4) Ash must be an alpha male to be able to defend the tigers he loves so much against poachers. Is he sensitive and sweet as well? Or is he the dominating type?
He’s an alpha male for sure. He fights constantly to control the were-tiger, which is totally savage. I think he’s sensitive and sweet when it comes to Sally, but there are times he doesn’t come across that way because of the circumstances and because he knows an affair with her would be just a dalliance.
5) Just for fun, what is Sally’s favorite part of Ash? Eyes? Lips? Smile?
Shoulders and butt. There’s nothing better than a tight little arse (as we say in Australia) rising up to wide shoulders. Is it warm in here?
EXCERPT*****Sally has just arrived in India and has witnessed a family being evicted from a village. She has just found out that Ash, who is driving her to the tiger park, is the Raja.
The cruiser breasted a hill an
d started down into the village of Kinpoor. She sat up, peering through the windscreen. “Are we there, yet?”
“Nearly. One more village and then we’ll enter the park.”
At the outskirts of the township he slowed down and waited while a skinny, slab-sided cow with the typical Brahman hump, twitching ears and sad, soft eyes, ambled out of the way. Sally gazed around her, round-eyed.
“Have you been to Asia before?” he asked.
She gave the ghost of a smile. “Just ten days in Bali when I was a student.”
This must be very new, very different for her. The opposite of his
own introduction to the world, when he’d left India to study at Cambridge. He’d been miserable until he’d learned to accept what was.
He drove on, easing down the street. A scooter carrying a man, and a woman holding onto a child, wobbled past a cart piled high with corn stalks. Scooters and bikes w
ere everywhere, in the road or leaning against walls and trees. Revving engines, beeping horns and the conversation of people filtered through the windows of the car.
“It’s so noisy. And so many people,” she said.
“Yes, very different from a modern, Western city like Melbourne. The people have different expectations, different values, too.”
“Like evicting people over a superstition?” Her voice dripped contempt.
He pushed down the tremor of annoyance. He couldn’t expect her to understand. “It may have been a last straw, it may have been a vindictive neighbor planting tracks. They may have just had it in for him for some other reason. But it is up to the panchyat—the village council. I have no power there.”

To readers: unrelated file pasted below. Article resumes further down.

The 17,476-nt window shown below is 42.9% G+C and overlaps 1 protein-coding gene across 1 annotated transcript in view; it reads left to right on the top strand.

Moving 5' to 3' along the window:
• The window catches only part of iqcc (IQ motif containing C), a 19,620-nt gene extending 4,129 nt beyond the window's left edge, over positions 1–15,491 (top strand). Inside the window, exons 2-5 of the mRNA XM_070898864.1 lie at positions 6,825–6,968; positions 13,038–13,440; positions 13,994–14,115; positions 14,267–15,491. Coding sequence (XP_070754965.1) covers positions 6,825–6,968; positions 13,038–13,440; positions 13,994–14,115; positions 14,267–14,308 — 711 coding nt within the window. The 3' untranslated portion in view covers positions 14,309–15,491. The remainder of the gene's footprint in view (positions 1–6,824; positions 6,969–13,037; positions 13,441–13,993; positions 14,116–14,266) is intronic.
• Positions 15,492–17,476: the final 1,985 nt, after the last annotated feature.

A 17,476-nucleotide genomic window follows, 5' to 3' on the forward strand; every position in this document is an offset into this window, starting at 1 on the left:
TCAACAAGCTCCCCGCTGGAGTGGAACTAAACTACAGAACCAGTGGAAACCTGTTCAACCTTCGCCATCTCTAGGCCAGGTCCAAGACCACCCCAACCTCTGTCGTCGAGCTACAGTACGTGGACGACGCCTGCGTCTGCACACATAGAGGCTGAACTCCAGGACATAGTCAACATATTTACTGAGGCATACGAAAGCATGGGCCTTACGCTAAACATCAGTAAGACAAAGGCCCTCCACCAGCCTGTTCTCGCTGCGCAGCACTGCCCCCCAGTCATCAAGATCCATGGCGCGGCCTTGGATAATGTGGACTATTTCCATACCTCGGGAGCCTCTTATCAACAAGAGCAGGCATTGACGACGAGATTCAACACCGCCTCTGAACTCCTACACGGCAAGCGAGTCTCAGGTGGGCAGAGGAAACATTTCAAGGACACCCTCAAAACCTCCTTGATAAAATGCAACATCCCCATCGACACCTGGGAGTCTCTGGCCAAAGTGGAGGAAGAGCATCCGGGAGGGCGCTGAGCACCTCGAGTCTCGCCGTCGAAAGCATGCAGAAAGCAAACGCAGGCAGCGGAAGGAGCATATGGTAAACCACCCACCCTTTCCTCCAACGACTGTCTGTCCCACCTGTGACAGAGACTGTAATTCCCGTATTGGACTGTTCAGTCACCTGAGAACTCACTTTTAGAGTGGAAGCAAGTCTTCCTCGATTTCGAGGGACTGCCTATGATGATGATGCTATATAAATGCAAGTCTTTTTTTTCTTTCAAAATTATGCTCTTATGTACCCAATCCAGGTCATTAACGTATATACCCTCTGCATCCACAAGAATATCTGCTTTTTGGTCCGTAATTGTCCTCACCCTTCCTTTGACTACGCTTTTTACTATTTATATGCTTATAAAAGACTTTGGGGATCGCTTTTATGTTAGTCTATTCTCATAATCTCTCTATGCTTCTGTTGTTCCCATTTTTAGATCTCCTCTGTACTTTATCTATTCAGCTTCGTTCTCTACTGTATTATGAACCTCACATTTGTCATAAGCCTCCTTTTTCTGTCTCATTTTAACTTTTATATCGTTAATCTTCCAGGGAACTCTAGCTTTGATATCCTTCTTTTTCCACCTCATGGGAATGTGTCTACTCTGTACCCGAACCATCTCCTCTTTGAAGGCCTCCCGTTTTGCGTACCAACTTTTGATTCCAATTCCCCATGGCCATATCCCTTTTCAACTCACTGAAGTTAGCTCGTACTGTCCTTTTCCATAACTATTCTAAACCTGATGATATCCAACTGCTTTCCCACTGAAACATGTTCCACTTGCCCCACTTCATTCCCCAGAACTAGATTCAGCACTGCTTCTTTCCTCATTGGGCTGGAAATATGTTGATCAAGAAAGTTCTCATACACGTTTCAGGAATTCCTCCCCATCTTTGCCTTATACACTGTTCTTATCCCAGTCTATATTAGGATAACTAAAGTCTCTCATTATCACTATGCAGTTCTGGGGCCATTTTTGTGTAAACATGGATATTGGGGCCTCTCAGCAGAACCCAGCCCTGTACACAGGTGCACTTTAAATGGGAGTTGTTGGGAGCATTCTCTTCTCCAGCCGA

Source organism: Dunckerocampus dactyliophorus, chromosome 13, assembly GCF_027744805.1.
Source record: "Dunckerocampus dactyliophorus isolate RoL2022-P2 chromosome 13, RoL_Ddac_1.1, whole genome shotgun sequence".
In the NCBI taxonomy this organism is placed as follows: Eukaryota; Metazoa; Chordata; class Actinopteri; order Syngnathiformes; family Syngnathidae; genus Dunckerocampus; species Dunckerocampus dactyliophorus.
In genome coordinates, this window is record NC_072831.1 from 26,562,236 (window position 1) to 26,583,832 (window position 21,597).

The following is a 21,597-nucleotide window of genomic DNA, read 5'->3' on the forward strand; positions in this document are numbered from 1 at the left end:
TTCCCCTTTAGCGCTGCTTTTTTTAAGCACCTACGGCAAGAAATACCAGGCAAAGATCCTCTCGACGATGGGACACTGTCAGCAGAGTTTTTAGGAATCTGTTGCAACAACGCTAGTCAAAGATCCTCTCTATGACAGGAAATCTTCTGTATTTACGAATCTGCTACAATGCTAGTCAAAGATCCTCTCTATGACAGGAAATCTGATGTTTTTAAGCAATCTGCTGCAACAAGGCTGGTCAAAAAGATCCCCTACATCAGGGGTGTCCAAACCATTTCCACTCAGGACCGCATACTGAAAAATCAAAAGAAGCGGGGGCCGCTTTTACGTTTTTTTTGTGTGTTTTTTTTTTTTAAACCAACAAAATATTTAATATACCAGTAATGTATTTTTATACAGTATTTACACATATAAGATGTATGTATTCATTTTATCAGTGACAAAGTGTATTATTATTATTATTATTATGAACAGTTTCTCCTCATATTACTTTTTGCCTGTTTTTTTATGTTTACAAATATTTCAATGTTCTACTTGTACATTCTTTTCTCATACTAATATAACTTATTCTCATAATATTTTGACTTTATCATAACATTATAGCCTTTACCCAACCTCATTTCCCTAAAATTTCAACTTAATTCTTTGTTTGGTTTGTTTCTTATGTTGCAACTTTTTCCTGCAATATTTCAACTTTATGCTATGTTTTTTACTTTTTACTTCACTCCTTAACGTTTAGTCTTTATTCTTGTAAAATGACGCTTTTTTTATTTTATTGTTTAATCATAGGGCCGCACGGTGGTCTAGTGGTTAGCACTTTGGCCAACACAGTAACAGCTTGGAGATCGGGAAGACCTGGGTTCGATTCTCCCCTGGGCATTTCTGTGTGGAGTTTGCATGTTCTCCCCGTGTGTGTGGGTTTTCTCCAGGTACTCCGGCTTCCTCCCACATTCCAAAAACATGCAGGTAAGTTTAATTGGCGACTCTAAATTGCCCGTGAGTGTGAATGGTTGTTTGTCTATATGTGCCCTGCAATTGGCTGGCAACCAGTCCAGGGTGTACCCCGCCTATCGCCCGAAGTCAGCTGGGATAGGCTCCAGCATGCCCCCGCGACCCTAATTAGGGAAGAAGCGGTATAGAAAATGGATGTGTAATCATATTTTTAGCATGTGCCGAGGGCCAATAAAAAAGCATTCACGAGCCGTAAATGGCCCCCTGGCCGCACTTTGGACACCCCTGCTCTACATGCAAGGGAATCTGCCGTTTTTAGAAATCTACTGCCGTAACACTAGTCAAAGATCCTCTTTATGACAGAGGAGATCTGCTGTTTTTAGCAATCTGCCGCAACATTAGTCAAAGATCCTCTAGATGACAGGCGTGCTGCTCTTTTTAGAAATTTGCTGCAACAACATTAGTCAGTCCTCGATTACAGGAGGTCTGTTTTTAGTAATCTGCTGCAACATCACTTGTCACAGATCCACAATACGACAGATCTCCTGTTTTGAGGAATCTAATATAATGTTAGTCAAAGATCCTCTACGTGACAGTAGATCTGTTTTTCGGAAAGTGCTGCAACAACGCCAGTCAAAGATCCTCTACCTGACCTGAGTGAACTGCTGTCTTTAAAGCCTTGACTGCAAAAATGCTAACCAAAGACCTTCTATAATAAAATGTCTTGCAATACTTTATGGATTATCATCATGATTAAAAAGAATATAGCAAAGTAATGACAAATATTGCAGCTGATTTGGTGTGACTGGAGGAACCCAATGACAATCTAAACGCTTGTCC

He pressed his foot on the accelerator as soon as he could. “Besides, are you so sure something like that could not happen in Australia?”
“No.” She snapped the word without even thinking.
“No-one has ever been ejected for being the wrong color, the wrong nationality, the wrong religion?”
She sucked in a breath, frowning a little. He must have hit a nerve. Just outside the village, the towers of Tengai palace gleamed white above
the enclosing hedge.
Twisting in her seat, she stared out the window as they passed. “What’s that?”
“A palace? Where you live?”
Not likely. Share a wing with his mother? She pried into his life quite enough as it was. “It’s a hotel, now.”
“Oh.” She gazed over her shoulder at the receding building.
He could guess what she was thinking; was ‘home’ going to be a hovel?
“Don’t worry, Doctor Carter, your accommodation will not disappoint. But if it does, room can always be found for you at the palace.”
Greta van der Rol loves writing science fiction with a large dollop of good old, healthy romance. Black Tiger is a slight departure from her usual genre, because it’s contemporary and paranormal., but, like her other books, it’s fast-paced and action-packed. She lives not far from the coast in Queensland, Australia and enjoys photography and cooking when she isn’t bent over the computer. She has a degree in history and a background in building information systems, both of which go a long way toward helping her in her writing endeavors.
She also has a love for animals and nature, which is why all profits from the sales of Black Tiger will go to the David Shepherd Wildlife Foundation to help tiger conservation.